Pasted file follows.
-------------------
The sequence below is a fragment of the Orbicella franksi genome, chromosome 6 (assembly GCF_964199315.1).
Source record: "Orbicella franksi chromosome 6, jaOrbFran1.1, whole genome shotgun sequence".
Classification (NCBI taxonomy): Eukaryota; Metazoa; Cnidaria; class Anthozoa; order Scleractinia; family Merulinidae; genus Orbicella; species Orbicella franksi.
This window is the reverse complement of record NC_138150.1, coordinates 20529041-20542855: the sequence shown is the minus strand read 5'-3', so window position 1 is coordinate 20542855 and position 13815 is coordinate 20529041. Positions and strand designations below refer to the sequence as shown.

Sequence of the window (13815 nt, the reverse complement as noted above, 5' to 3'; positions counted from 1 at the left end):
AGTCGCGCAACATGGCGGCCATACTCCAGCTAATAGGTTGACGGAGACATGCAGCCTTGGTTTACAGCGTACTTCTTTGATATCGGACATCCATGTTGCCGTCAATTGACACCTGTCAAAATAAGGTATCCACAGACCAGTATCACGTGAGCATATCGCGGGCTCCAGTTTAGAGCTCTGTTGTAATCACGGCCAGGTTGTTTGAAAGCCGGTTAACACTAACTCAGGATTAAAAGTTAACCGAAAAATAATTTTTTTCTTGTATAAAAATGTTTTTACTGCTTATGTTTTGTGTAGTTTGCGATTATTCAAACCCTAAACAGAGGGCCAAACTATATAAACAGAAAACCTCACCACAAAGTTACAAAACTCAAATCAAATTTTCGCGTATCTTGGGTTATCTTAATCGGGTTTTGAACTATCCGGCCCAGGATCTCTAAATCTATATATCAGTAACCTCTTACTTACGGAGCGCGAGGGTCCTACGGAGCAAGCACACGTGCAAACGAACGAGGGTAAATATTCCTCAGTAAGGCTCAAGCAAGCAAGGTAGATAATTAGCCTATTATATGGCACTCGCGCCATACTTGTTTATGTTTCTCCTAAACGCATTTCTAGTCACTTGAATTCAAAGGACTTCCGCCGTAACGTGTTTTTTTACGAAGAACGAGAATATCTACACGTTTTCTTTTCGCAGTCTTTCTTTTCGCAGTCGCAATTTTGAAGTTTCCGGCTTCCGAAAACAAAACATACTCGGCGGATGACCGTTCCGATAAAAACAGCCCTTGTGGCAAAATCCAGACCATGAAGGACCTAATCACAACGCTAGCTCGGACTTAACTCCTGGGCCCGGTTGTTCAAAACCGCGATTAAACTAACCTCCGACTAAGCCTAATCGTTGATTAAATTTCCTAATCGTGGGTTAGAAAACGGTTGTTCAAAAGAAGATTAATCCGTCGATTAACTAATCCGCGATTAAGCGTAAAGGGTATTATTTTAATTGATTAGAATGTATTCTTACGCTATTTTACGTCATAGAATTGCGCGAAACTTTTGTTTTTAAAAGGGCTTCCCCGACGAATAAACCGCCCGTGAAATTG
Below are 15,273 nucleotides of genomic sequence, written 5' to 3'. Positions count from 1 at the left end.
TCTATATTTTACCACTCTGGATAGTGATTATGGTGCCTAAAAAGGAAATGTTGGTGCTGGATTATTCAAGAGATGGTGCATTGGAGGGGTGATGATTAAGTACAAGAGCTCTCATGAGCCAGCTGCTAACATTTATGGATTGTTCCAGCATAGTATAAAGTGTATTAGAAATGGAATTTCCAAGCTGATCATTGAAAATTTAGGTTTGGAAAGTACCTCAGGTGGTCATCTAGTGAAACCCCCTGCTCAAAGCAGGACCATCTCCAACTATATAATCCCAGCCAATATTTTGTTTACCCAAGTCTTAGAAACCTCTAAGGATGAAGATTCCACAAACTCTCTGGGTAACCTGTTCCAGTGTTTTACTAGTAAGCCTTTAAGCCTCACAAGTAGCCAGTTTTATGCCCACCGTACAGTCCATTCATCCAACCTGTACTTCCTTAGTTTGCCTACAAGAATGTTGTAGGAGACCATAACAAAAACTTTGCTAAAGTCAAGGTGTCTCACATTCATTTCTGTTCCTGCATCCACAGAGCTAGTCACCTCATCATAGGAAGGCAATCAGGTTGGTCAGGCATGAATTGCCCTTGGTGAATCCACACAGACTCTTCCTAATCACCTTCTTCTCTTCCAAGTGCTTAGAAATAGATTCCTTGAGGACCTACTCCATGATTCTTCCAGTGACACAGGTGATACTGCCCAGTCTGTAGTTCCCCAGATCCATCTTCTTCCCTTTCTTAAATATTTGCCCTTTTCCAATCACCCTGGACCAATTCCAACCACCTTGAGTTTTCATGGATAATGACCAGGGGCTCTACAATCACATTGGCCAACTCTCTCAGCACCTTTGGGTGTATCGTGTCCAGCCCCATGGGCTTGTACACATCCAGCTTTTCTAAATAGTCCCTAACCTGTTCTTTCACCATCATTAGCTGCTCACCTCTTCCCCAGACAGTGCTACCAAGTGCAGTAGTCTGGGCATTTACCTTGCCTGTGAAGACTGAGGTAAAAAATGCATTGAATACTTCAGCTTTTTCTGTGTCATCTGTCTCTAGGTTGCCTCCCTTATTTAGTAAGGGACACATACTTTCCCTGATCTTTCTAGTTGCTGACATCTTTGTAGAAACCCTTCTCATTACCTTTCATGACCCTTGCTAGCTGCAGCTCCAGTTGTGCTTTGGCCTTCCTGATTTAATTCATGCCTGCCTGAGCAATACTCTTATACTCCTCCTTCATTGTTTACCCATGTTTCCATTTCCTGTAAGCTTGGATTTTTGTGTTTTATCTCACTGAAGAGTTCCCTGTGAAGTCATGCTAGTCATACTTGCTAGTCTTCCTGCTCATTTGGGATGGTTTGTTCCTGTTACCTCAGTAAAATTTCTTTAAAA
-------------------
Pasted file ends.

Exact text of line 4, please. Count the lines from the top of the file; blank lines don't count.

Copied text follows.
This window is the reverse complement of record NC_138150.1, coordinates 20529041-20542855: the sequence shown is the minus strand read 5'-3', so window position 1 is coordinate 20542855 and position 13815 is coordinate 20529041. Positions and strand designations below refer to the sequence as shown.